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Families nearly twice as poor as in Britain

Published 26/01/2013

John Mulgrew

FAMILIES across the north are now almost twice as poor as those across the water, as the latest figures for disposable income show the region's increasingly widening chasm with homes in Britain.

Homes in the north now exist on an average household income of just £77 a week - a drop of more than 7 per cent on last year.

That is a serious divergence with Britain which has witnessed a levelling out of incomes to an average of £144.

The ever increasingly miserable position the north's economy finds itself in comes as the latest government figures show the British economy shrank by 0.3 per cent during the last three months of 2012 - fuelling fears of re-entering a recession.

The latest information from the Asda Income Tracker regarding the severe lack of cash homes are left with for non-essential items - such as eating out or going on holiday - shows that housing and energy prices were the biggest factor in the rising cost of living during December.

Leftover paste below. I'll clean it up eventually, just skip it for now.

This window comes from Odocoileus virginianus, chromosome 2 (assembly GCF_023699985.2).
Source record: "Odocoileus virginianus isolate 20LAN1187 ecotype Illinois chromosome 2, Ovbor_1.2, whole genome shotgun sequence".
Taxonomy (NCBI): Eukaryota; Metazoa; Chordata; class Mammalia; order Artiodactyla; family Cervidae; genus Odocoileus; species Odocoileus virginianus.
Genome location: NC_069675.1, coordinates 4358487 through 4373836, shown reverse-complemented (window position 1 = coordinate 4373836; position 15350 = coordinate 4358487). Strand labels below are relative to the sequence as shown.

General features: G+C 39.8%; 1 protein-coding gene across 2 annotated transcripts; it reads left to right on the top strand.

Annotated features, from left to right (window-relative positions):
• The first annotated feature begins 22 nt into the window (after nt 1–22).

That was alongside rising food costs and mortgage payments.

Dr Karise Hutchinson of the University of Ulster - who specialises in retail analysis - said rising food prices were having a drastic impact on homes across the north.

"Focusing on retail, what is interesting is income is falling and food prices are increasing," she said.

"Whether it is a multi-national supermarket or an independent, prices are up.

"That is subsequently eating into our disposable income."

She said the north was continuing to suffer, partly due to the increase in food miles required to ship produce across the Irish Sea.

"In some cases supermarkets are taking goods from Northern Ireland, transporting them to the mainland, processing and packaging them, before sending them back to us," she said.

The latest income statistics come only days after December's jobless figures showed yet another jump in the number of people joining the dole queue.

Some 65,200 people are signing on - a staggering 41,700 more that when the since credit crunch kicked in during August 2007.

With Britain as a whole experiencing a shrink in its economy for the last quarter, Danske Bank chief economist Angela McGowan said the latest contraction "has not come as a surprise".

"December's shrinking PMI figures for the services sector in the UK (a consecutive decline since August) were an early warning indicator that quarter four economic activity in the UK was once again struggling," she said.

However, PwC's chief economist in the north Dr Esmond Birnie said while it was "hard to argue" with the latest figures that the "economy is both bumpy and on a sluggish trend" - we should not become "fixated" on the numbers.

■ NOT SURPRISED: Angela McGowan and Dr Esmond Birnie